When he set out to build a radiation gun concealed in a van to kill Muslims he deemed “medical waste,” Glendon Scott Crawford had lofty visions of what his weapon would be. “Hiroshima on a light switch,” the Klansman said, before spending years using straw buyers, code names and throwaway “burner” phones to get the necessary hardware.
On Monday, federal prosecutors began outlining the endless turns and persistent vision Crawford, 51, dedicated to the two years he spent trying to build a weaponized x-ray device in the back of a van to park in “the Muslim section of town” and fire at will.
“This will kill anything with respiration,” Crawford said to undercover sources, according to U.S. attorney Stephen Green’s opening arguments as Crawford’s trial got underway Monday in Albany, N.Y. “I'm glad to have met you guys and I’m glad you share my vision.”
A member of the United Northern and Southern Knights of the Ku Klux Klan — a secret he kept from even his family — Crawford spent two years working to build his device. Prosecutors say he met with two Jewish organizations in New York state, and Klan leaders in the South, to find financing for the device, which would kill people silently from a distance by exposing them to lethal doses of ionized radiation. His targets included Muslims, Muslim-related organizations, people he thought were ruining the United States, even the White House.
A Joint Terrorism Task Force began monitoring and recording much of Crawford’s personal and digital communications after he went to Congregation Gates of Heaven, a synagogue in Schenectady, N.Y., and “asked to speak with a person who might be willing to help him with a type of technology that could be used by Israel to defeat its enemies while they slept,” according to a criminal complaint filed against Crawford in 2013.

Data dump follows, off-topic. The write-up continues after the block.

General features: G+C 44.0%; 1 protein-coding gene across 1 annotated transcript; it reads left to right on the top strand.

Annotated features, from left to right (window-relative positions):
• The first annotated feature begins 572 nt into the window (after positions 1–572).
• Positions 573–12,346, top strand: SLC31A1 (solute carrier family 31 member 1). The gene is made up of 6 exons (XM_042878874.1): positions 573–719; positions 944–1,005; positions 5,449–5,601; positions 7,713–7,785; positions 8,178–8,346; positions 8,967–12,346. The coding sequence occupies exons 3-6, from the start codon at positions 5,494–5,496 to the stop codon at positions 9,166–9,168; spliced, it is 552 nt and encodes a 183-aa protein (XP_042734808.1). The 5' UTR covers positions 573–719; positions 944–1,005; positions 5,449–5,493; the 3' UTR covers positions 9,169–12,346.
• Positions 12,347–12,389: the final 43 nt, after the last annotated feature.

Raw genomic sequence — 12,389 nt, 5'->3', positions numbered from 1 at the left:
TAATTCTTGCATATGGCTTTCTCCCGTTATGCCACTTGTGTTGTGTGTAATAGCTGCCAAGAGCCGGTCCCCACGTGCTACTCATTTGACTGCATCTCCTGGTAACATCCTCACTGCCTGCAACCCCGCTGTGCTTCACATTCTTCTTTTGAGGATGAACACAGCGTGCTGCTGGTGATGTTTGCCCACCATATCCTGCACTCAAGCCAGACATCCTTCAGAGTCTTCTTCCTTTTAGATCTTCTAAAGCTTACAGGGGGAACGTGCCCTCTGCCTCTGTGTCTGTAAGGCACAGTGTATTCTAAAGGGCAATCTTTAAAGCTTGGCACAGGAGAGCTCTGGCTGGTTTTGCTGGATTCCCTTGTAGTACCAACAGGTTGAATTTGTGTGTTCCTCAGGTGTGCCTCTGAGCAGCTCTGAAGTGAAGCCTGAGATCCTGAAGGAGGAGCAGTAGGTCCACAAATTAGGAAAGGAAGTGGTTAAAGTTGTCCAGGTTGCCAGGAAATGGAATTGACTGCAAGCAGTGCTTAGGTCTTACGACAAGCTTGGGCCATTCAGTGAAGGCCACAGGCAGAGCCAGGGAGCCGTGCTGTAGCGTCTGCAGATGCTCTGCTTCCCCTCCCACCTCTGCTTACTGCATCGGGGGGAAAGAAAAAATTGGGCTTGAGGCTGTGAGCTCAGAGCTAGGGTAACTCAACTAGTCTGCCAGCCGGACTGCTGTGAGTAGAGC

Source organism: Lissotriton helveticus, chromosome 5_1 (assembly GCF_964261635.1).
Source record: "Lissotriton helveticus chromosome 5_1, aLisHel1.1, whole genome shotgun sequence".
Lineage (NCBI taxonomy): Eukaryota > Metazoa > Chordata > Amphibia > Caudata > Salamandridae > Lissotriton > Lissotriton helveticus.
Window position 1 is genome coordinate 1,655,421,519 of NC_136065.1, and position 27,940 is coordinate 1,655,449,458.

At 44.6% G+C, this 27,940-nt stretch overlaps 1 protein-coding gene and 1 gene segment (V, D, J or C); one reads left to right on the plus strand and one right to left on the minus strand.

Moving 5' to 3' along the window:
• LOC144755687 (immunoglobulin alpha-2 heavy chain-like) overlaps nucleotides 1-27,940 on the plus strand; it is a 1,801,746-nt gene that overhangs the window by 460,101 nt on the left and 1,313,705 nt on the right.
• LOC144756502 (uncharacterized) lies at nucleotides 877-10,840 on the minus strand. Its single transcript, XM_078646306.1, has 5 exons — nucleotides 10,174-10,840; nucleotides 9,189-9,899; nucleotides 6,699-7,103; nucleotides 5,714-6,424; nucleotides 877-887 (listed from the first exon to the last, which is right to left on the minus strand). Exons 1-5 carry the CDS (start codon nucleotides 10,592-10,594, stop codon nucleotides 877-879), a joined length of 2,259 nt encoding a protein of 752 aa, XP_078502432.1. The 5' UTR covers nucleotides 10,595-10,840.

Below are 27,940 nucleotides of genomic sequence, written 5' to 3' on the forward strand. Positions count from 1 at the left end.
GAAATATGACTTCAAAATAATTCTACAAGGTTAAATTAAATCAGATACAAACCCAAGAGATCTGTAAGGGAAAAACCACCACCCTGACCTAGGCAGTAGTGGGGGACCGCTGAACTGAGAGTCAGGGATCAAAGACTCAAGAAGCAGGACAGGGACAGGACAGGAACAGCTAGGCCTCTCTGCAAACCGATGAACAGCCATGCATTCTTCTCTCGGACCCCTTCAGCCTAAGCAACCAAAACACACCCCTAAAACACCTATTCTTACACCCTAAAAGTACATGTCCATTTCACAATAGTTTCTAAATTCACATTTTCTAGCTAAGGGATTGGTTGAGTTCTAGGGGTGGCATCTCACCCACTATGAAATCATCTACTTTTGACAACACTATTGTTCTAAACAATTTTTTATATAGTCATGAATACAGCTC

On Monday, Kathryn Laws, an administrative assistant at the congregation, testified she was concerned by Crawford’s visit. “He had a plan to help Jews get rid of their enemies. I told him we don't really have any direct contact with Israel," Laws testified. "He seemed like an unstable person and I was trying to get him out of the building without making him angry.” She directed Crawford to visit the Jewish Federation of Northeastern New York.
Robin Margolis, who was executive director of the foundation then, testified that Crawford approached them about a "black bag operation.”
“He said he wanted to help Israel and he had off-the-shelf technology that would kill Israel’s enemies as they slept,” Margolis testified.
But defense attorney Kevin Luibrand said those concerns were never justified. Crawford was a high-school educated family man with 25 years working for General Electric as a mechanic under his belt and legitimate concern about Islamic terrorism, he said. Stories of terrorist attacks scared him, and he was only trying to develop a weapon to help.
“The complete book on Scott Crawford is a piece of paper, an idea and some strong political beliefs,” Luibrand said in his opening statements on Wednesday. “Scott was a big talker.”
The criminal complaint against Crawford, however, demonstrates much more than talk. After meeting with two Jewish organizations in April 2012, which put him on the radar for law enforcement, Crawford turned his attention to the radical right.
In August that year, Crawford drove from New York to North Carolina to meet with Chris Barker of the Loyal White Knights of the Ku Klux Klan. Crawford was unaware that Barker, who had been caught up with federal weapons charges, was also helping the FBI. During their meeting, Barker introduced Crawford to two FBI agents he said were wealthy coal mining executives itching to finance the scheme.
Crawford threw himself into his work afterward, holding meetings and recruiting the help of an accomplice, Eric Feight, who he called a “genius.” Together the two fantasized about eliminating “undesirables,” which they also called “medical waste.” At one point, according to the FBI, they thought to paint “Halal Chicken” on the side of the van to draw Muslims closer to it.
The two men were both arraigned in 2013. Feight, a GE contractor, pleaded guilty to terrorism-related charges in January 2014. He agreed to spend no more than 15 years in prison as part of a plea agreement in exchange for his testimony against Crawford, but his sentence could be reduced significantly.
Crawford faces charges of attempting to produce a radiological device, conspiring to use a weapon of mass destruction and distribution of information related to weapons of mass destruction. His trial is expected to last through the week.